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The Black Chicago Renaissance by Darlene…
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The Black Chicago Renaissance

by Darlene Clark Hine

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Amazon.com Product Description (ISBN 0252078586, Paperback)

 

Beginning in the 1930s, Black Chicago experienced a cultural renaissance that lasted into the 1950s and rivaled the cultural outpouring in the Harlem Renaissance of the 1920s. The contributors to this volume analyze this prolific period of African American creativity in music, performance art, social science scholarship, and visual and literary artistic expression.
 
Unlike Harlem, Chicago was an urban industrial center that gave a unique working class and internationalist perspective to the cultural work being done in Chicago. This collection's various essays discuss the forces that distinguished the Black Chicago Renaissance from the Harlem Renaissance and placed the development of black culture in a national and international context. Among the topics discussed in this volume are Chicago writers Gwendolyn Brooks and Richard Wright, The Chicago Defender and Tivoli Theater, African American music and visual arts, and the American Negro Exposition of 1940.
 
Contributors are Hilary Mac Austin, David T. Bailey, Murry N. DePillars, Samuel A. Floyd Jr., Erik S. Gellman, Jeffrey Helgeson, Darlene Clark Hine, John McCluskey Jr., Christopher Robert Reed, Elizabeth Schlabach, and Clovis E. Semmes.

(retrieved from Amazon Thu, 12 Mar 2015 18:10:45 -0400)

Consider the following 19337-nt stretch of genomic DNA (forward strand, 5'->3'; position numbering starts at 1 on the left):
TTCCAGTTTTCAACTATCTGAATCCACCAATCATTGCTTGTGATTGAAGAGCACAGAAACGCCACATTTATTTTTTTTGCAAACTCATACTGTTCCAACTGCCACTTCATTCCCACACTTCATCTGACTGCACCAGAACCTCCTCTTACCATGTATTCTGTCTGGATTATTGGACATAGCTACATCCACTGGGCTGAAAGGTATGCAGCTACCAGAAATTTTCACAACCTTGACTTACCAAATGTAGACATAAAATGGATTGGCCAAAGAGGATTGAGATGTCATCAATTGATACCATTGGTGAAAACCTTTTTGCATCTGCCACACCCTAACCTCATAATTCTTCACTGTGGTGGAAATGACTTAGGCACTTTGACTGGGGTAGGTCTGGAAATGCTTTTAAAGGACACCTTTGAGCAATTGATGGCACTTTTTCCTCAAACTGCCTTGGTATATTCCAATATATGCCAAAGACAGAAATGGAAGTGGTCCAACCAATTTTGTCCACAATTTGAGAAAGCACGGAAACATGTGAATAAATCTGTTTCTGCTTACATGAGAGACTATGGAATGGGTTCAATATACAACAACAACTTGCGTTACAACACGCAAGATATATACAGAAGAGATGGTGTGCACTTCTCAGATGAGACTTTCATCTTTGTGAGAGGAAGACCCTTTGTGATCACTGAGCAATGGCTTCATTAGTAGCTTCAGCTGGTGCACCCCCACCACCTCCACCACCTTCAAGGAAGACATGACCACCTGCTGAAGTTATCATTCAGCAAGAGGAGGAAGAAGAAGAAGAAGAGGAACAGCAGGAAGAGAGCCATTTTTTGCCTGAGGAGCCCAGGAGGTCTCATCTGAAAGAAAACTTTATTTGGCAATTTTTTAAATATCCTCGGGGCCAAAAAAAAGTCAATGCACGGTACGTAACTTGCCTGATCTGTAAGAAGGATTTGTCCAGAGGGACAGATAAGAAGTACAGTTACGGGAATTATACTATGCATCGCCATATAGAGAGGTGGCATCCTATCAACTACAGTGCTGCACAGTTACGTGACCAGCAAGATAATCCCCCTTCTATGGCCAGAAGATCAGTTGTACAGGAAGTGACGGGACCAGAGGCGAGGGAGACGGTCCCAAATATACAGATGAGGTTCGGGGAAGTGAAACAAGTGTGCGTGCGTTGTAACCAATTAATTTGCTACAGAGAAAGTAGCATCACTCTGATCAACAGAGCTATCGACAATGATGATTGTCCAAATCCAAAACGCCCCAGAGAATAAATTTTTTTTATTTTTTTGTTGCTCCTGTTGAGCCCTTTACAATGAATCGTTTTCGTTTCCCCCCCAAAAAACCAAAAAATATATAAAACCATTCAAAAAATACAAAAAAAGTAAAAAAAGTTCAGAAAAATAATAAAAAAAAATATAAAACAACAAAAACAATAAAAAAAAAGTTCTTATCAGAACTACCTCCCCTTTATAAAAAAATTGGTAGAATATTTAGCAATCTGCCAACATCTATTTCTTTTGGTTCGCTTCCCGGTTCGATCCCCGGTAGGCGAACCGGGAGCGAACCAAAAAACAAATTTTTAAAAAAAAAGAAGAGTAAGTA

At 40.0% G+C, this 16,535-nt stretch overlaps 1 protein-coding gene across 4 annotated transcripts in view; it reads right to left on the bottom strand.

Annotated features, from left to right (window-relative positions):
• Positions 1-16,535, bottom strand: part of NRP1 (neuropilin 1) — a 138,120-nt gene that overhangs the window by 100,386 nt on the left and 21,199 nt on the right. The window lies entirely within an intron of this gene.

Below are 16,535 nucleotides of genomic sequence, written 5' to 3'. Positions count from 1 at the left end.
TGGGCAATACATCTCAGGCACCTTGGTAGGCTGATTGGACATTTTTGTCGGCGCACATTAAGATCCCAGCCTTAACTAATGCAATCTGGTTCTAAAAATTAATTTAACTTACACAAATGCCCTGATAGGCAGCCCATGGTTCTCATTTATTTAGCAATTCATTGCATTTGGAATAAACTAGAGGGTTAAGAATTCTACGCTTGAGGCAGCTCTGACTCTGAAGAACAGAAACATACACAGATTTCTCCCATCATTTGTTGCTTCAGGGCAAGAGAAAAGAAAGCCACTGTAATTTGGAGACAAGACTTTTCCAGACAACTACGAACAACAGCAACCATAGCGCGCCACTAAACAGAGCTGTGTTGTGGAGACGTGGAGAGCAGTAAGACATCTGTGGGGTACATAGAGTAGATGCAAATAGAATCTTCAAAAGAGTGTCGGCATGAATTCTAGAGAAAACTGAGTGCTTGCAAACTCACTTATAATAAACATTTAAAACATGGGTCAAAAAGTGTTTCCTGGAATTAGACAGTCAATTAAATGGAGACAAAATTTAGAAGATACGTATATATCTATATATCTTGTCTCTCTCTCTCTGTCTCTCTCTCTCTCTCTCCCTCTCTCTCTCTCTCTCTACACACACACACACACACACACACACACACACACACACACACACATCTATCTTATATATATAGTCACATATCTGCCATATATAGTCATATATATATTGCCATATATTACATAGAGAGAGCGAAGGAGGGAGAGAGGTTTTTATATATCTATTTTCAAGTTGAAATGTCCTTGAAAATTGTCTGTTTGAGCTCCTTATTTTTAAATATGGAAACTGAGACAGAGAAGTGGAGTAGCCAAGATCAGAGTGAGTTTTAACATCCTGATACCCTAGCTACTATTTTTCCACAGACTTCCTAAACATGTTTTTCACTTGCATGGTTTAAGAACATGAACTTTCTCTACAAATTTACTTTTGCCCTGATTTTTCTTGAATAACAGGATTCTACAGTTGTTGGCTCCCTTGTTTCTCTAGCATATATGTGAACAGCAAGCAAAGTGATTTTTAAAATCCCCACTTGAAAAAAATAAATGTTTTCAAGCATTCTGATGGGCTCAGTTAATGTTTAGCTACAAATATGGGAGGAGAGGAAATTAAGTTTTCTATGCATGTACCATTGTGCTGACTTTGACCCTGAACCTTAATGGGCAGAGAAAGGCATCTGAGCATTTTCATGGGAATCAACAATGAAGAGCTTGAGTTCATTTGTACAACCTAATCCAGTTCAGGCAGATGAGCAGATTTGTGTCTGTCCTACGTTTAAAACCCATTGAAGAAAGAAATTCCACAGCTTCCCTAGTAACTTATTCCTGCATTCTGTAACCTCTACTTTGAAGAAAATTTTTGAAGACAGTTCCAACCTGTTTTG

" Beginning in the 1930s, Black Chicago experienced a cultural renaissance that lasted into the 1950s and rivaled the cultural outpouring in the Harlem Renaissance of the 1920s. The contributors to this volume analyze this prolific period of African American creativity in music, performance art, social science scholarship, and visual and literary artistic expression. Unlike Harlem, Chicago was an urban industrial center that gave a unique working class and internationalist perspective to the cultural work being done in Chicago. This collection's various essays discuss the forces that distinguished the Black Chicago Renaissance from the Harlem Renaissance and placed the development of black culture in a national and international context. Among the topics discussed in this volume are Chicago writers Gwendolyn Brooks and Richard Wright, The Chicago Defender and Tivoli Theater, African American music and visual arts, and the American Negro Exposition of 1940. Contributors are Hilary Mac Austin, David T. Bailey, Murry N. DePillars, Samuel A. Floyd Jr., Erik S. Gellman, Jeffrey Helgeson, Darlene Clark Hine, John McCluskey Jr., Christopher Robert Reed, Elizabeth Schlabach, and Clovis E. Semmes"--"The "New Negro" consciousness with its roots in the generation born in the last and opening decades of the 19th and 20th centuries replenished and nurtured by migration, resulted in the Harlem Renaissance in the 1920s then reemerged transformed in the 1930s as the Black Chicago Renaissance. The authors in this volume argue that beginning in the 1930s and lasting into the 1950s, Black Chicago experienced a cultural renaissance that rivaled the cultural outpouring in Harlem. The Black Chicago Renaissance, however, has not received its full due. This book addresses that neglect. Like Harlem, Chicago had become a major destination for black southern migrants. Unlike Harlem, it was also an urban industrial center that gave a unique working class and internationalist perspective to the cultural work that took place here. The contributors to Black Chicago Renaissance analyze a prolific period of African American creativity in music, performance art, social science scholarship, and visual and literary artistic expression. Each author discusses forces that distinguished and link the Black Chicago Renaissance to the Harlem Renaissance as well as placing the development of black culture in a national and international context by probing the histories of multiple (sequential and overlapping--Philadelphia, Cleveland, Detroit, Los Angeles, Memphis) black renaissances. Among the topics discussed in this volume are Chicago writers Gwendolyn Brooks and Richard Wright, The Chicago Defender and Tivoli Theater, African American music and visual arts, as well as the American Negro Exposition of 1940"--… (more)

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